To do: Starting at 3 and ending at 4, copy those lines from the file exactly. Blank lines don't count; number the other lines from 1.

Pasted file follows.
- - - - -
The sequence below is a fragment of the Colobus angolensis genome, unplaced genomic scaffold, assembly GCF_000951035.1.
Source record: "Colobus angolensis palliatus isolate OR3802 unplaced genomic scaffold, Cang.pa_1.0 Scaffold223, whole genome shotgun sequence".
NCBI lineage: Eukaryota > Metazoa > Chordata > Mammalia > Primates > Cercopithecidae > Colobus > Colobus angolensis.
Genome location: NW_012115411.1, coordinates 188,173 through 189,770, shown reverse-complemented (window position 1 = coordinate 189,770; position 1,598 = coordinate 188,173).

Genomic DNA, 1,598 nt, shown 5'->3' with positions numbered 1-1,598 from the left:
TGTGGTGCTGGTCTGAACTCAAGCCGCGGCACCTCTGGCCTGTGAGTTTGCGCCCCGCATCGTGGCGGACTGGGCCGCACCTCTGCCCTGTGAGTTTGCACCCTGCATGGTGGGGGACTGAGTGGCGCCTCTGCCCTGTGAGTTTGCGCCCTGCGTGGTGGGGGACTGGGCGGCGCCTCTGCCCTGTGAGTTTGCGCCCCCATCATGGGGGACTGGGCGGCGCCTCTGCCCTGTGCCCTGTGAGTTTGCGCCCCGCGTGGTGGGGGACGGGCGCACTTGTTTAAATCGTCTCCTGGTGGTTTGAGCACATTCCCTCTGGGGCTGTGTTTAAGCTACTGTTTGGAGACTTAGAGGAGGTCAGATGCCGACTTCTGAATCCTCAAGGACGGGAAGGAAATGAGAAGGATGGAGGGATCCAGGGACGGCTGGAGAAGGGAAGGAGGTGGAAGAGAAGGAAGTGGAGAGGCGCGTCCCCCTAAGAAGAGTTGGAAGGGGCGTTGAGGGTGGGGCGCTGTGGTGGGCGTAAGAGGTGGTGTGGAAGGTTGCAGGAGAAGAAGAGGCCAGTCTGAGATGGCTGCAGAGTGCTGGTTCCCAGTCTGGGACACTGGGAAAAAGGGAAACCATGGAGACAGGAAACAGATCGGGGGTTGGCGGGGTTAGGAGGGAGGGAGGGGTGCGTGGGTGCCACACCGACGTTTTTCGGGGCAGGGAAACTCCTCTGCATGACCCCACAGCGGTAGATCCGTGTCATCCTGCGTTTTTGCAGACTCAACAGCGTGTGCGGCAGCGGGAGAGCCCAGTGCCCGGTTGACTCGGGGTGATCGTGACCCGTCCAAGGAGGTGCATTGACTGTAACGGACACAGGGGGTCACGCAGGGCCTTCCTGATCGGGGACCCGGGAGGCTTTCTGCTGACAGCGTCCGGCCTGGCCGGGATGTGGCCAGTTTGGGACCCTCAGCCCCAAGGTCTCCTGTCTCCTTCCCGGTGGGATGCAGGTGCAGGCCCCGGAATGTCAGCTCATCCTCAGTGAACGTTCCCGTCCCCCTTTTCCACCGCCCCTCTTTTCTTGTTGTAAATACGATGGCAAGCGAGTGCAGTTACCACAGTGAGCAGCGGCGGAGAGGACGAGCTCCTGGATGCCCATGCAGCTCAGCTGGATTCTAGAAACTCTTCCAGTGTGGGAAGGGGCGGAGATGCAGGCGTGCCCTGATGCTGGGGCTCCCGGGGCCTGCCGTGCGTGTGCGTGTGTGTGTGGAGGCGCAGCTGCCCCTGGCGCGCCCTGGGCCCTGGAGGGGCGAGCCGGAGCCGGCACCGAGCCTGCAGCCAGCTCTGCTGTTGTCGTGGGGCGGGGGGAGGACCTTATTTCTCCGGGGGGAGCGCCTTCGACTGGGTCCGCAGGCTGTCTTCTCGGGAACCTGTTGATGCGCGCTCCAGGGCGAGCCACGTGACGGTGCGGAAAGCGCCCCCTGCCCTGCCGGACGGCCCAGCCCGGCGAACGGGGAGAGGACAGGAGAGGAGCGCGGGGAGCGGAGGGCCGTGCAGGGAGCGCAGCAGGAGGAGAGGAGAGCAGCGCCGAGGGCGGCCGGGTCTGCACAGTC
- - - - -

NCBI lineage: Eukaryota > Metazoa > Chordata > Mammalia > Primates > Cercopithecidae > Colobus > Colobus angolensis.
Genome location: NW_012115411.1, coordinates 188,173 through 189,770, shown reverse-complemented (window position 1 = coordinate 189,770; position 1,598 = coordinate 188,173).